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An electroencephalography (EEG) cap holds electrodes in place on the head for an EEG study of brain activity. Cap designs can include helmets, frames, meshes, and soft stretch caps to hug the head. The best design depends on the type of study and the needs of the patient. The number of electrodes a doctor is using in the study can also play a role. Numerous companies manufacture caps of different designs and sizes to meet various study needs.
Different cap designs are available for adults, children, and neonates, usually in a range of sizes to accommodate different heads. Some caps have electrodes embedded, while others fit over electrodes to keep them in place. An EEG cap may simply be a mesh of electrodes and conducting wires that a technician will carefully anchor in place with EEG paste. Others have rigid frames to stabilize the electrodes and wires. An EEG helmet holds electrodes near the head, but not in direct contact with the scalp.
Soft caps can be useful for ambulatory EEG studies and tests on young children who may move during the procedure. They fit snugly over the head to hold the electrodes in fixed positions, even when the patient moves his head or engages in physical activity. They can also be more discreet than other cap designs, as the patient may be able to cover the EEG cap with a hat or scarf to make it less noticeable. This can be a concern with ambulatory EEG studies, where patients do not want to attract attention.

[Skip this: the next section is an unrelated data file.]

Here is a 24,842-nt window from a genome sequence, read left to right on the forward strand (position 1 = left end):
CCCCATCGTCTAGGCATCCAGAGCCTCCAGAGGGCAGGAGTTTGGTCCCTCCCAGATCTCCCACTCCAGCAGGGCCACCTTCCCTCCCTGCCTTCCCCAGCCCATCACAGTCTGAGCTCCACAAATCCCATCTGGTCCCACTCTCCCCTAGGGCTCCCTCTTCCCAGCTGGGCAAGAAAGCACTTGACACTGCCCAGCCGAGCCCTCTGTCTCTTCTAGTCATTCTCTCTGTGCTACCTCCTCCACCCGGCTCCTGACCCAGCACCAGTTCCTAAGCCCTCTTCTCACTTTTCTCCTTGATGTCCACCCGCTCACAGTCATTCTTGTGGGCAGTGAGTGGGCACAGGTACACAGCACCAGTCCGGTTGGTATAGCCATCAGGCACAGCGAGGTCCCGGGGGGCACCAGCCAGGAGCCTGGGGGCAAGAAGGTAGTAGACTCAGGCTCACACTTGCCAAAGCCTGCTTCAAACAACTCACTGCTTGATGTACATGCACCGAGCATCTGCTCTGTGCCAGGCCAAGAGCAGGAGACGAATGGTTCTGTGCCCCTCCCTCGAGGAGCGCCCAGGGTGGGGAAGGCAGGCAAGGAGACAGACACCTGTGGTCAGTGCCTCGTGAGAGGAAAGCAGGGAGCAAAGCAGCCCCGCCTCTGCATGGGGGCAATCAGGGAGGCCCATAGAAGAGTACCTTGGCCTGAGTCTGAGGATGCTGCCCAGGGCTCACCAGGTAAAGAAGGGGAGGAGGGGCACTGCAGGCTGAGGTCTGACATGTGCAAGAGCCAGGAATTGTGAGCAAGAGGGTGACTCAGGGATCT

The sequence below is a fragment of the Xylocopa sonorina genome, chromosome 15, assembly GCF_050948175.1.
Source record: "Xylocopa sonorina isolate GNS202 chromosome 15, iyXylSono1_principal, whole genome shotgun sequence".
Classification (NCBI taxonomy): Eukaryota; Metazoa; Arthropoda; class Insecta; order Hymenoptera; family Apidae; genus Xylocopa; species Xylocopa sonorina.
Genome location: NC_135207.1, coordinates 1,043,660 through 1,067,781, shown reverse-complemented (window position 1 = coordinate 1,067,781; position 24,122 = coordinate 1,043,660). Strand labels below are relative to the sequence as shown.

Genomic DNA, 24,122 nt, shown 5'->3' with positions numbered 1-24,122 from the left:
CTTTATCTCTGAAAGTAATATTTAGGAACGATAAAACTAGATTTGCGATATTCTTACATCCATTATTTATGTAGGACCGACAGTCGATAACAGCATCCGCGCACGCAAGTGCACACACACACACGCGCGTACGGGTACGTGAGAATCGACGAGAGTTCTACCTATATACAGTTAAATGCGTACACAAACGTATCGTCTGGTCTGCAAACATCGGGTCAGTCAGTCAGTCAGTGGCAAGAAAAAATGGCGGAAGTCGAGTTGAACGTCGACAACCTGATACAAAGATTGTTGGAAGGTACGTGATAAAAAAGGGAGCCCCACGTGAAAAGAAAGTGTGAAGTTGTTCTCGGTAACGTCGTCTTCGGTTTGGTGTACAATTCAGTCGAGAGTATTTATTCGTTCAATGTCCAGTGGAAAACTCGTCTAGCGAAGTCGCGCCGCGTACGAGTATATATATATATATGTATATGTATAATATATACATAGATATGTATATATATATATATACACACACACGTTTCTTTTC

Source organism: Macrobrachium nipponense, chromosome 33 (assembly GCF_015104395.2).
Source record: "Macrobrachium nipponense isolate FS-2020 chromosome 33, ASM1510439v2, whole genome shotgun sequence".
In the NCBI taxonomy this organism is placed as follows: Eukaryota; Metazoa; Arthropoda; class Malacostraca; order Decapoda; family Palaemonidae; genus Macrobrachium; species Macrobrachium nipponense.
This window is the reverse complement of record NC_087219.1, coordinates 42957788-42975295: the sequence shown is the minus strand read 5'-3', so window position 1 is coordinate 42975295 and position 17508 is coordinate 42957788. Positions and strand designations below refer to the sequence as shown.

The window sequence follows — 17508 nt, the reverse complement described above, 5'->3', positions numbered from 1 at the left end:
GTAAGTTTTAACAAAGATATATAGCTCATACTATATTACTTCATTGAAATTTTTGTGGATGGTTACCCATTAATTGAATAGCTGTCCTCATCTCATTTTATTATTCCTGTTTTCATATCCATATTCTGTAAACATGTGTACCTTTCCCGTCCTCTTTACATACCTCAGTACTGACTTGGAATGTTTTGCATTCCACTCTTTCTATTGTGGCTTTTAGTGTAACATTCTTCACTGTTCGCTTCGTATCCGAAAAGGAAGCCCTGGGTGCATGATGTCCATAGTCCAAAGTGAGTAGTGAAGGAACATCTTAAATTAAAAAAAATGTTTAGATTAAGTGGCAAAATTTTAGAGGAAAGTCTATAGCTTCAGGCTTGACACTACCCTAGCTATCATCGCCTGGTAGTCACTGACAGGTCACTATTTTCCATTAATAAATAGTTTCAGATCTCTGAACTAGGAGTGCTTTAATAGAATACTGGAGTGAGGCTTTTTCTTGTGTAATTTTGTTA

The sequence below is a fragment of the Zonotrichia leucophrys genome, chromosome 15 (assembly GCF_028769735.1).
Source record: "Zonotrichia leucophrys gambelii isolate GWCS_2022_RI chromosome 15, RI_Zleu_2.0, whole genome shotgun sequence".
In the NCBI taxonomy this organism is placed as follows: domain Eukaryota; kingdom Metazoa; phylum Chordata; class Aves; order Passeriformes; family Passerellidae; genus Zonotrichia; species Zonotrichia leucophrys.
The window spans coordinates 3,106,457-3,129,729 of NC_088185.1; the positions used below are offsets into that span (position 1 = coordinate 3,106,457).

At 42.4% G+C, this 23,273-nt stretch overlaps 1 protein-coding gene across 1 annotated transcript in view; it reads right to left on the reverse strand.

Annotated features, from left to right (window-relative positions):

EEG cap designs can also vary for different applications. Some caps are designed for activities like biofeedback studies, where a limited number of electrodes may be sufficient, and the cap could take the form of a helmet to quickly collect general data. For epilepsy studies where a doctor needs to be able to isolate activity to a very specific region of the brain, more electrodes in direct contact with the scalp are necessary, and this requires a different cap design.
A doctor will usually select the most appropriate EEG cap for use in a given case. Patients may encounter several different designs during medical studies involving the brain. Sometimes a doctor's or researcher's preference is the deciding factor in which EEG cap to use, while in other cases, a specific cap may be necessary because it is part of the study guidelines or diagnostic protocol.
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